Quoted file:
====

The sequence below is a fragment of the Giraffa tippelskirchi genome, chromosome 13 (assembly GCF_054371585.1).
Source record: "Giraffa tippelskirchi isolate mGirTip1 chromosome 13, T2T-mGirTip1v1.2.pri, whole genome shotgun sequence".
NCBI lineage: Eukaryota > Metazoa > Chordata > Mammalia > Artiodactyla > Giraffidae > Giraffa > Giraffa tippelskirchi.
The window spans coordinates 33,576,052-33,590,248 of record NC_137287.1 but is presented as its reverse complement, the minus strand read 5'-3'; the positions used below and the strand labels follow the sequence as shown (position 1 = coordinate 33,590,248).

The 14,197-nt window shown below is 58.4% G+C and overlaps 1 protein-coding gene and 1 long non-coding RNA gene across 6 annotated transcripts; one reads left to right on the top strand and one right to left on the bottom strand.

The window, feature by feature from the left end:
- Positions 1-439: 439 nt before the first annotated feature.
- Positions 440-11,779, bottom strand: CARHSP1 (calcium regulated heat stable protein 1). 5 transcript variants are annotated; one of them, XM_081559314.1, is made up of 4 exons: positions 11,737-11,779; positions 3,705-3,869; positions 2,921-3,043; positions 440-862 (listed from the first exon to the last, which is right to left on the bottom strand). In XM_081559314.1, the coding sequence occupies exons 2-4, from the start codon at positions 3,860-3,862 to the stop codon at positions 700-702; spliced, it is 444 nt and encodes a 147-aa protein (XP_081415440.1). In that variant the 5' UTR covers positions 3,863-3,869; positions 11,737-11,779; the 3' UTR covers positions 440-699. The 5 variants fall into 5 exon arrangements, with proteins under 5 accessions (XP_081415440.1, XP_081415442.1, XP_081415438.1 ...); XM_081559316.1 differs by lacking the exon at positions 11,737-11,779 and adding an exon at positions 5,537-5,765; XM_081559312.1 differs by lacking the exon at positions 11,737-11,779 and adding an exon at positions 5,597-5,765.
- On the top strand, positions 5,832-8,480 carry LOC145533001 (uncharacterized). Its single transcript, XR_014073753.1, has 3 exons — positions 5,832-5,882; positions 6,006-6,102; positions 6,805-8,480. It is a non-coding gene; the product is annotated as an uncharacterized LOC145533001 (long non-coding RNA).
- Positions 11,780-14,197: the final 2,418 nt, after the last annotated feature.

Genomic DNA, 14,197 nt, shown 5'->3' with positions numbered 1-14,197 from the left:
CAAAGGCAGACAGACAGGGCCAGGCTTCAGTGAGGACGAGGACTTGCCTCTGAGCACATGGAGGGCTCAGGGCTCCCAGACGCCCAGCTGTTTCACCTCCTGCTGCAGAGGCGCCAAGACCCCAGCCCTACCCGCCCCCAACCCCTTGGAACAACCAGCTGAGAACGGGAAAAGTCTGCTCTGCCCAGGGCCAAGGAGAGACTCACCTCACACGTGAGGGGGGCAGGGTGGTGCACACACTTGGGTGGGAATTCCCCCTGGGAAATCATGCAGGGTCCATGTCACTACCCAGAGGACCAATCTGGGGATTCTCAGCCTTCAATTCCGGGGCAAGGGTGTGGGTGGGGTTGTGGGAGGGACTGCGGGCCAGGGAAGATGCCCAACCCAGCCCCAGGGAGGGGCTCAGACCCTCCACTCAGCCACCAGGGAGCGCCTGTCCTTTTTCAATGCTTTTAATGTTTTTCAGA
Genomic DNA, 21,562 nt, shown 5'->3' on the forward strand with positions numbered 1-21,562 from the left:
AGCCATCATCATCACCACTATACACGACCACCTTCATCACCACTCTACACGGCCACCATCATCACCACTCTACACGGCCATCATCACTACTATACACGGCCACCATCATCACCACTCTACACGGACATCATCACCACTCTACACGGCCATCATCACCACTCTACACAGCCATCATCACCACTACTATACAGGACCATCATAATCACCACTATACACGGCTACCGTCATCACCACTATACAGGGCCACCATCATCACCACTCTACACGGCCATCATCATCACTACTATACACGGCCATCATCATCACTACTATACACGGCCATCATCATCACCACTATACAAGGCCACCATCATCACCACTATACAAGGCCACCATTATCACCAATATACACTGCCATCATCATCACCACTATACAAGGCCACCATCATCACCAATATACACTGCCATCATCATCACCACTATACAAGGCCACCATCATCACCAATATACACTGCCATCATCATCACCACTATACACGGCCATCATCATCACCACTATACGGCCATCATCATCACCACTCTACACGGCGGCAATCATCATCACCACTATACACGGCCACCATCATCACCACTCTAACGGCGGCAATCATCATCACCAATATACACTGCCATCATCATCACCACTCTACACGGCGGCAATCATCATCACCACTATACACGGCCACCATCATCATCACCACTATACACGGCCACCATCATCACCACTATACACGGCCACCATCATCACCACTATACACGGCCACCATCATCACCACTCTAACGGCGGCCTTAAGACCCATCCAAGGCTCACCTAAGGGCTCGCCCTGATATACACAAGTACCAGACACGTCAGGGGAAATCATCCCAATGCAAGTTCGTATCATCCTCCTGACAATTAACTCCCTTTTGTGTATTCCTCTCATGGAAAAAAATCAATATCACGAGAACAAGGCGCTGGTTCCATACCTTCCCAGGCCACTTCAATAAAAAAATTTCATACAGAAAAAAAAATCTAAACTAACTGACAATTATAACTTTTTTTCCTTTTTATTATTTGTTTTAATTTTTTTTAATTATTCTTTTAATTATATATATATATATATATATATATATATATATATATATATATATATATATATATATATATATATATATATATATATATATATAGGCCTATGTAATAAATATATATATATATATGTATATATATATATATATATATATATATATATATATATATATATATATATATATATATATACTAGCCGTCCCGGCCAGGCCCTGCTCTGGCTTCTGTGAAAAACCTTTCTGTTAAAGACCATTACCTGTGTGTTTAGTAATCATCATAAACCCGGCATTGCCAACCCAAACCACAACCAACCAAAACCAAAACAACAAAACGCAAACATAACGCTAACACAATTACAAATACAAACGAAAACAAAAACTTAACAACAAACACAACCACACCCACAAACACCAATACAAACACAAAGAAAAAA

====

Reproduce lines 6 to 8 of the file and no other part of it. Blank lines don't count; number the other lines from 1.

The window, feature by feature from the left end:
- Positions 1-439: 439 nt before the first annotated feature.
- Positions 440-11,779, bottom strand: CARHSP1 (calcium regulated heat stable protein 1). 5 transcript variants are annotated; one of them, XM_081559314.1, is made up of 4 exons: positions 11,737-11,779; positions 3,705-3,869; positions 2,921-3,043; positions 440-862 (listed from the first exon to the last, which is right to left on the bottom strand). In XM_081559314.1, the coding sequence occupies exons 2-4, from the start codon at positions 3,860-3,862 to the stop codon at positions 700-702; spliced, it is 444 nt and encodes a 147-aa protein (XP_081415440.1). In that variant the 5' UTR covers positions 3,863-3,869; positions 11,737-11,779; the 3' UTR covers positions 440-699. The 5 variants fall into 5 exon arrangements, with proteins under 5 accessions (XP_081415440.1, XP_081415442.1, XP_081415438.1 ...); XM_081559316.1 differs by lacking the exon at positions 11,737-11,779 and adding an exon at positions 5,537-5,765; XM_081559312.1 differs by lacking the exon at positions 11,737-11,779 and adding an exon at positions 5,597-5,765.